Saturday, October 2, 2010

The Bohemian Princess

When the pilgrim saw the princess of Bohemia, he forgot whence he came and whither he was going. Her face radiated light and love, her voice sounded melodious and mellifluous. “Would that I could make her mine,” he told himself. “I would love her all the days of her life.” However, he knew in his heart of heart that he could never approach her, let alone join with her in holy matrimony. His father was a well-to-do peasant, so the most the pilgrim could offer her father, King Rudolf, was a bushel of corn and a goat, not the riches beyond compare that the proud sons of nobility far and wide had presented to her family. So he pressed on and continued to traverse the earth looking for salvation alone. Alas! Wherever he roamed, she would always be in his heart.

Despite two years as a novitiate at a Benedictine monastery, the pilgrim became disillusioned; everywhere he turned his gaze he beheld war, rape, and plunder. Seeking the understanding and solace that had eluded him heretofore, he relinquished the monastic life and entered the academic world. Thanks to his intelligence and financial support from the cathedral chapter, the pilgrim received an education at the local Latin school and eventually attended the university. Decades later, after the Great Conflagration had ravaged the land, after the pilgrim exchanged his walking stick for a goose quill, and after Cossack invaders destroyed his village, he chanced upon the woman of his dreams praying in the Cathedral. She was older now, but no less beautiful. Her beauty and grace, however, were no match for her wicked husband, Duke William the Arse, who had married her solely with the hope of someday inheriting the kingdom of Bohemia. As it turned out, he retired the duchess to a nunnery in her home country when she failed to produce a daughter. He had planned to  arrange a marriage between his offspring to the Duke of Warsaw's son in order to form a political alliance.  Duke William sought an annulment so that he could remarry and continue with his plan.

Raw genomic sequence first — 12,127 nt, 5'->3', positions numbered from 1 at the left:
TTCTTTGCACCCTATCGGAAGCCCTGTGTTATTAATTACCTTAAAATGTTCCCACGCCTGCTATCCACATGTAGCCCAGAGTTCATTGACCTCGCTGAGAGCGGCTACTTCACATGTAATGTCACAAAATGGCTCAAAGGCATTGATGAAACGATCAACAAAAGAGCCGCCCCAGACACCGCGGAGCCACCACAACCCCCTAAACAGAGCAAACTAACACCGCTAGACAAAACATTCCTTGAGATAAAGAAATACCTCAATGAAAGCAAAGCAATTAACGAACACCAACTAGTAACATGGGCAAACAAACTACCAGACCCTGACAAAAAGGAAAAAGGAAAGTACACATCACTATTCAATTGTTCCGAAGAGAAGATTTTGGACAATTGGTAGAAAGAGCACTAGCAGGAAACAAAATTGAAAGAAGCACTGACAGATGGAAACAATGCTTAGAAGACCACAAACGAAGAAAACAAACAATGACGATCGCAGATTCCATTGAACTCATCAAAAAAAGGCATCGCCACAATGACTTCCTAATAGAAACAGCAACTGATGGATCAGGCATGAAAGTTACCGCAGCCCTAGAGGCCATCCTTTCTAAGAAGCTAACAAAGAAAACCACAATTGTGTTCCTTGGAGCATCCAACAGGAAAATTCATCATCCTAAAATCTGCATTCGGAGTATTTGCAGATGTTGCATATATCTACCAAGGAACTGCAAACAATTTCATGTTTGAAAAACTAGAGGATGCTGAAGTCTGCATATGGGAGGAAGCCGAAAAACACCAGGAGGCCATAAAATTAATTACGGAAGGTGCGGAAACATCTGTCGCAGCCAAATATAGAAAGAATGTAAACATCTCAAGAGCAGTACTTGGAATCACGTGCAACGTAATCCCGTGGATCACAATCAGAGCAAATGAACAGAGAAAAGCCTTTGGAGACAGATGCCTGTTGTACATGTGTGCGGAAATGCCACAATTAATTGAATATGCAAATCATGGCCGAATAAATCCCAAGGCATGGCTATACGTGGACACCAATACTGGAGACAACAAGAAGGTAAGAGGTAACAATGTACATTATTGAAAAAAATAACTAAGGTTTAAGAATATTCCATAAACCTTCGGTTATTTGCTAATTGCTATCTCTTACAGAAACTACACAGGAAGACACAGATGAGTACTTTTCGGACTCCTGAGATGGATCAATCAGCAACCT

For a brief moment, the pilgrim caught the duchess's pale blue eyes. When she let a smile escape her pious face, his world lit up and his passion for her intensified hundredfold. Circumstances would never allow them to be together, for they had come from different social classes. Moreover, the pilgrim had by now become the rector of the Latin school, and the prestigious position required the vow of chastity. Yet everyday he would look out at the wall of the nunnery located across from his office and dream of a life that could never be. Occasionally he would see her and they would steal glances, but he had never told her how he felt and that tore him up inside. A twist of fate would strengthen his resolve to profess his enduring love for her. The papal legate had pressured the king of Bohemia to clean its realm of heresy. One of the men on his list was the pilgrim, who by this time had become a staunch Soperite, a follower of the wayward preacher Tomáš Sopr. Knowing his life was in danger, he finally gathered up the courage to tell the duchess his feelings. He figured he had nothing to lose, so he waited until she entered the Cathedral for her daily devotions. “Please don’t be alarmed. I might continue in this life, but more likely I will die at the executioner’s hand. You must know that nobody will ever dethrone you from the deepest confines of my heart, a place you have firmly resided these many years.”  Some lucky souls, blessed by their Maker and unfettered by social convention, get to find a modicum of happiness in this life.  Others, like the poor pilgrim, who too often followed the narrow path, must learn the hard lessons of this life.  Sometimes love will not suffice.  Would that it were not so....